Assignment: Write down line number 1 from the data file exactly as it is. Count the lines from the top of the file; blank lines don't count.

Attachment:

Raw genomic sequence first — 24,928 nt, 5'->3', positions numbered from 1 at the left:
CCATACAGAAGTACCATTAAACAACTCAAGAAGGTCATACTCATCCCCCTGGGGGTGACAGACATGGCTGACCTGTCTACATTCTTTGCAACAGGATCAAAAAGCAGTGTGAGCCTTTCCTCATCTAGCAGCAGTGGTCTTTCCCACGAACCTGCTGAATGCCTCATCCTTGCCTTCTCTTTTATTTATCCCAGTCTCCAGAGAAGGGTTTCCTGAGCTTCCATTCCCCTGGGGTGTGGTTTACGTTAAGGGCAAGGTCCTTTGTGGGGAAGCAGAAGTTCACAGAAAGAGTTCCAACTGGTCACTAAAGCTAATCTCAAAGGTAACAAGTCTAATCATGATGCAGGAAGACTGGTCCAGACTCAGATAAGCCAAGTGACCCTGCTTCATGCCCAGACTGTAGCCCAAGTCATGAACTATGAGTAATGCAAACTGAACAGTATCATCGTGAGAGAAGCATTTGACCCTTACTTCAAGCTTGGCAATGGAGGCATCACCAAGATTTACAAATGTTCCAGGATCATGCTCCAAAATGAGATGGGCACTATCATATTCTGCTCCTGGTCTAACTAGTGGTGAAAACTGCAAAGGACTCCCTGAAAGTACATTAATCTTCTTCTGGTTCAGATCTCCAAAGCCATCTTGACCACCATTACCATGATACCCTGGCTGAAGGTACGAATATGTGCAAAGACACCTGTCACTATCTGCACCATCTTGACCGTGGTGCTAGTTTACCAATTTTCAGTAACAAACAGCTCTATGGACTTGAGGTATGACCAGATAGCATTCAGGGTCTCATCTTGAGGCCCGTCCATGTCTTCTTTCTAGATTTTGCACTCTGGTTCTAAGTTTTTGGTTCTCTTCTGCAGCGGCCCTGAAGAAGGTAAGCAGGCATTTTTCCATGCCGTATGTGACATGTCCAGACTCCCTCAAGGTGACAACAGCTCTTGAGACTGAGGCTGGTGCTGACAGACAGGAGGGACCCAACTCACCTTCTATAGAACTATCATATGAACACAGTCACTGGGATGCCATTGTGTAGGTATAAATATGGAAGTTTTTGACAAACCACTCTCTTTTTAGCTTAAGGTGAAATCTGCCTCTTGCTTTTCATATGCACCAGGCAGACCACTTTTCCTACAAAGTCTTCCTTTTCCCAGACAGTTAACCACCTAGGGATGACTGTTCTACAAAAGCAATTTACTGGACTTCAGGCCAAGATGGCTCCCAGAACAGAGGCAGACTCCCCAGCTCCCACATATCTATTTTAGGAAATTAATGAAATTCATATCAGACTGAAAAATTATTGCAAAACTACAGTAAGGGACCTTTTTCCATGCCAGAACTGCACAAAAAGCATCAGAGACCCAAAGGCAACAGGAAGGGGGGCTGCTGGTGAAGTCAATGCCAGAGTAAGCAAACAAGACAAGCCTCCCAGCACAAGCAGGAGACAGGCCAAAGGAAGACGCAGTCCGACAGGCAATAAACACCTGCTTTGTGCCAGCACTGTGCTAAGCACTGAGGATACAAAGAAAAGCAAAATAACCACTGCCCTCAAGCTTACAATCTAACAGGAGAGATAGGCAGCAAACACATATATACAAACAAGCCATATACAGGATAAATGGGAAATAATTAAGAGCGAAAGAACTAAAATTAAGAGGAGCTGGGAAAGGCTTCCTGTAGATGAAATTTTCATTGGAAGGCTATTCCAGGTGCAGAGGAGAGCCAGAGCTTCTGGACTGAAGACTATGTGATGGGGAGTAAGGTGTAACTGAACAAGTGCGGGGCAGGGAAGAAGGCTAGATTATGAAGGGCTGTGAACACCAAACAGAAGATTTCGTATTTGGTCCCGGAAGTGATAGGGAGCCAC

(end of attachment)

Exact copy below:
Raw genomic sequence first — 24,928 nt, 5'->3', positions numbered from 1 at the left: